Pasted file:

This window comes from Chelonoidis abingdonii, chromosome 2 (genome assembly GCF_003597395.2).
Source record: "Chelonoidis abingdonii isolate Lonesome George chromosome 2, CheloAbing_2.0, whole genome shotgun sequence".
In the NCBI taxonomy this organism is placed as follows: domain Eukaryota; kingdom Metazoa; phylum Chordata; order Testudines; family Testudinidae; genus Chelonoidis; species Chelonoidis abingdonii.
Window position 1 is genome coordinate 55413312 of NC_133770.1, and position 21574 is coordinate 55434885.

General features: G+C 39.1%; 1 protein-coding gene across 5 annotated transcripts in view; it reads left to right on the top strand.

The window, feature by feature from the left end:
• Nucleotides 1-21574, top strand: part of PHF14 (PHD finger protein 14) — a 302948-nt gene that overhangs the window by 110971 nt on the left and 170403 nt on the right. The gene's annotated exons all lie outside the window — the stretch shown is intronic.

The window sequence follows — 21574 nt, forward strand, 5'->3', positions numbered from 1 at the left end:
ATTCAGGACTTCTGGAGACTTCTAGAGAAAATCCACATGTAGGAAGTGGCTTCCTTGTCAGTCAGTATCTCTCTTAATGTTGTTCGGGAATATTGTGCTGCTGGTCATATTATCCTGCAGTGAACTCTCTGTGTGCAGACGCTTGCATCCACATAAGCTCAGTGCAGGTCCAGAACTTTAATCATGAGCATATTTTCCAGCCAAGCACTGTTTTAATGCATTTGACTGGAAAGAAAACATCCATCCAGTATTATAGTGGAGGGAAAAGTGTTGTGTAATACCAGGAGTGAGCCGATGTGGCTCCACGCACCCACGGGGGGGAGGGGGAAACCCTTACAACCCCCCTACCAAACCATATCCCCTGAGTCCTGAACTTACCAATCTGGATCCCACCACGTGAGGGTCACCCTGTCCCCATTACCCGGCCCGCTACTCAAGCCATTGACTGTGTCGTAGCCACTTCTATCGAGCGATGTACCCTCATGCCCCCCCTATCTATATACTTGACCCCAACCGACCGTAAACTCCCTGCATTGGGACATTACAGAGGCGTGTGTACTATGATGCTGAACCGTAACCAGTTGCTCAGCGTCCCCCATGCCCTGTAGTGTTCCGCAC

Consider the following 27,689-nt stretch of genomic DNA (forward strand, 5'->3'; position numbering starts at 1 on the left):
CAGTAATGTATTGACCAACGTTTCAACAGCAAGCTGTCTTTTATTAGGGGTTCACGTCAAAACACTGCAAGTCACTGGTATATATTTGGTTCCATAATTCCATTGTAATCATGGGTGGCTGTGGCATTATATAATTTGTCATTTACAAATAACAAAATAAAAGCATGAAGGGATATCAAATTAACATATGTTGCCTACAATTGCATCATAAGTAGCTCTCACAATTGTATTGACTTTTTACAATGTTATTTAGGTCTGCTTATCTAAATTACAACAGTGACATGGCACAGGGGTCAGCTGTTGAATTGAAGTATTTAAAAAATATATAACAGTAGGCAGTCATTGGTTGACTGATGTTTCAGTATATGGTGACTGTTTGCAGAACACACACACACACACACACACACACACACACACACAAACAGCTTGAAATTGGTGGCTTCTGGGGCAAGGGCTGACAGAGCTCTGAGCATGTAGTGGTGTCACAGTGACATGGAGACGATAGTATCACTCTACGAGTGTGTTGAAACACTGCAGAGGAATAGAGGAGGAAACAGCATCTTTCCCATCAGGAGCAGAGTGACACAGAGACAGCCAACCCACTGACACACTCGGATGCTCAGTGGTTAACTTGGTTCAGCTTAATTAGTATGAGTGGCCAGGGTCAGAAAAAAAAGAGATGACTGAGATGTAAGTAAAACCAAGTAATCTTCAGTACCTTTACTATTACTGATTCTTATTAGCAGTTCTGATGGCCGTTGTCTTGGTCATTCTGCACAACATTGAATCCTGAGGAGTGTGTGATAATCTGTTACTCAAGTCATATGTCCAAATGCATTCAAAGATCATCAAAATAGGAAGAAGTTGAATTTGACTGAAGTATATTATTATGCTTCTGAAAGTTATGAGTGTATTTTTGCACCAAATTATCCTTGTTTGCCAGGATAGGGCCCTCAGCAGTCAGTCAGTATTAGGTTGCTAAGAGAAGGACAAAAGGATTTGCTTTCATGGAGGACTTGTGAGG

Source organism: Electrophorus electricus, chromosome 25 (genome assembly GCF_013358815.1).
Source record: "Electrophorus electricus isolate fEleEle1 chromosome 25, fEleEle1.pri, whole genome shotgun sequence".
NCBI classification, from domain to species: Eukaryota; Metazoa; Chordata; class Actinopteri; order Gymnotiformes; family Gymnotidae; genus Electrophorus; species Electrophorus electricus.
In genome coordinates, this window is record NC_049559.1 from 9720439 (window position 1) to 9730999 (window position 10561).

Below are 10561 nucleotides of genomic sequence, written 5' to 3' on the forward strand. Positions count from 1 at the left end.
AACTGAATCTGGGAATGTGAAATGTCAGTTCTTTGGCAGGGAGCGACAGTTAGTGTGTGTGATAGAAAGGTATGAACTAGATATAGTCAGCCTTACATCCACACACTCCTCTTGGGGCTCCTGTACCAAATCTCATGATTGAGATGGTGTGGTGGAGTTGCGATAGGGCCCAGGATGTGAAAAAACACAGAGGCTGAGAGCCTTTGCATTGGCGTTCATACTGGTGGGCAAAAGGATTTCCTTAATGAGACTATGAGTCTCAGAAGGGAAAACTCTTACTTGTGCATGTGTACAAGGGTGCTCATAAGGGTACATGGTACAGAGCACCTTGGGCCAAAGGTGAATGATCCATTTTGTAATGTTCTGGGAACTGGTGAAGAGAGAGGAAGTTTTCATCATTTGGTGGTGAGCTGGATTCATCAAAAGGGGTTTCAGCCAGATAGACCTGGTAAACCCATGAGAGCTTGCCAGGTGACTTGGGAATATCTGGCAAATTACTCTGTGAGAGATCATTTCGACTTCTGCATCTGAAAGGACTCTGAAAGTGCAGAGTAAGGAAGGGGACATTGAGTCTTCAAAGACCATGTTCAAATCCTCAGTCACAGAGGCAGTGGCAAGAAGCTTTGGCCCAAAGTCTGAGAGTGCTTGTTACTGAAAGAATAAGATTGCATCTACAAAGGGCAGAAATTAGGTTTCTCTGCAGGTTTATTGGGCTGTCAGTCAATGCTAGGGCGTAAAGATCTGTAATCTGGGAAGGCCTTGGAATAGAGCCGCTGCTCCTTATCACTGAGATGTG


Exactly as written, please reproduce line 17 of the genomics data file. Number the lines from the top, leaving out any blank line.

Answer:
AACTGAATCTGGGAATGTGAAATGTCAGTTCTTTGGCAGGGAGCGACAGTTAGTGTGTGTGATAGAAAGGTATGAACTAGATATAGTCAGCCTTACATCCACACACTCCTCTTGGGGCTCCTGTACCAAATCTCATGATTGAGATGGTGTGGTGGAGTTGCGATAGGGCCCAGGATGTGAAAAAACACAGAGGCTGAGAGCCTTTGCATTGGCGTTCATACTGGTGGGCAAAAGGATTTCCTTAATGAGACTATGAGTCTCAGAAGGGAAAACTCTTACTTGTGCATGTGTACAAGGGTGCTCATAAGGGTACATGGTACAGAGCACCTTGGGCCAAAGGTGAATGATCCATTTTGTAATGTTCTGGGAACTGGTGAAGAGAGAGGAAGTTTTCATCATTTGGTGGTGAGCTGGATTCATCAAAAGGGGTTTCAGCCAGATAGACCTGGTAAACCCATGAGAGCTTGCCAGGTGACTTGGGAATATCTGGCAAATTACTCTGTGAGAGATCATTTCGACTTCTGCATCTGAAAGGACTCTGAAAGTGCAGAGTAAGGAAGGGGACATTGAGTCTTCAAAGACCATGTTCAAATCCTCAGTCACAGAGGCAGTGGCAAGAAGCTTTGGCCCAAAGTCTGAGAGTGCTTGTTACTGAAAGAATAAGATTGCATCTACAAAGGGCAGAAATTAGGTTTCTCTGCAGGTTTATTGGGCTGTCAGTCAATGCTAGGGCGTAAAGATCTGTAATCTGGGAAGGCCTTGGAATAGAGCCGCTGCTCCTTATCACTGAGATGTG